Modifications to the reference concept were studied and the best approaches defined. The impact of the high efficiency multibandgap solar array on the reference concept design is considered. System trade studies for several solid state concepts, including the sandwich concept and a separate antenna/solar concept, are described. Two solid state concepts were selected and a design definition is presented for each. Magnetrons as an alternative to the reference klystrons for dc/RF conversion are evaluated. System definitions are presented for the preferred klystron and solid state concepts. Supporting systems are analyzed, with major analysis in the microwave, structures, and power distribution areas. Results of studies for thermal control, attitude control, stationkeeping, and details of a multibandgap solar cell study are included. Advanced laser concepts and the meteorological effects of a laser beam power transmission concept are considered.

  1. Satellite Power System (SPS) concept definition study (Exhibit D). Volume 2: Systems/subsystems analyses

    NASA Technical Reports Server (NTRS)

    Hanley, G. M.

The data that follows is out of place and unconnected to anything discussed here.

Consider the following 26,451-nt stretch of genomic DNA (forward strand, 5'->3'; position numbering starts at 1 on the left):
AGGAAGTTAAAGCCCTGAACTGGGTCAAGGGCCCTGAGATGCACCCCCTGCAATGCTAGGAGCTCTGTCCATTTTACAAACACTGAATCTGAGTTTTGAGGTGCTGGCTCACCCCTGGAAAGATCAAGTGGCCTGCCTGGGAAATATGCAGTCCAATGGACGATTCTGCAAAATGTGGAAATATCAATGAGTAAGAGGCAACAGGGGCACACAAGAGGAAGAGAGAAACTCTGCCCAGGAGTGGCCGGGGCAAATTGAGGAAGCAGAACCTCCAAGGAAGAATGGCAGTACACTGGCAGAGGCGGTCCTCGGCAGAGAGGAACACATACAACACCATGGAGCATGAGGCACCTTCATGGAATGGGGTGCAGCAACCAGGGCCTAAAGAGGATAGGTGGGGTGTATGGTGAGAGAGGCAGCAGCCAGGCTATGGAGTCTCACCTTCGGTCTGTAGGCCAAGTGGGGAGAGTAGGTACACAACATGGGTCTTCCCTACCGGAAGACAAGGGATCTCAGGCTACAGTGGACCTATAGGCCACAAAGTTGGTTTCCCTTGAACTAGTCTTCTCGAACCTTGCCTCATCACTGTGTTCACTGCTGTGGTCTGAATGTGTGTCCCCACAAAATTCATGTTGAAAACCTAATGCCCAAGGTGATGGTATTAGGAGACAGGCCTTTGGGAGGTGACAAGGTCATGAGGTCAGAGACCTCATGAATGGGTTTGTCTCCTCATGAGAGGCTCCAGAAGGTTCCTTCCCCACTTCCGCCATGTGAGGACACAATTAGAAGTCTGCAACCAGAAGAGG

1981-01-01

    Modifications to the reference concept were studied and the best approaches defined. The impact of the high efficiency multibandgap solar array on the reference concept design is considered. System trade studies for several solid state concepts, including the sandwich concept and a separate antenna/solar concept, are described. Two solid state concepts were selected and a design definition is presented for each. Magnetrons as an alternative to the reference klystrons for dc/RF conversion are evaluated. System definitions are presented for the preferred klystron and solid state concepts. Supporting systems are analyzed, with major analysis in the microwave, structures, and power distribution areas. Results of studies for thermal control, attitude control, stationkeeping, and details of a multibandgap solar cell study are included. Advanced laser concepts and the meteorological effects of a laser beam power transmission concept are considered.

  2. Natural Language Query System Design for Interactive Information Storage and Retrieval Systems. M.S. Thesis

    NASA Technical Reports Server (NTRS)

    Dominick, Wayne D. (Editor); Liu, I-Hsiung

    1985-01-01

    The currently developed multi-level language interfaces of information systems are generally designed for experienced users. These interfaces commonly ignore the nature and needs of the largest user group, i.e., casual users. This research identifies the importance of natural language query system research within information storage and retrieval system development; addresses the topics of developing such a query system; and finally, proposes a framework for the development of natural language query systems in order to facilitate the communication between casual users and information storage and retrieval systems.

  3. Knowledge Innovation System: The Common Language.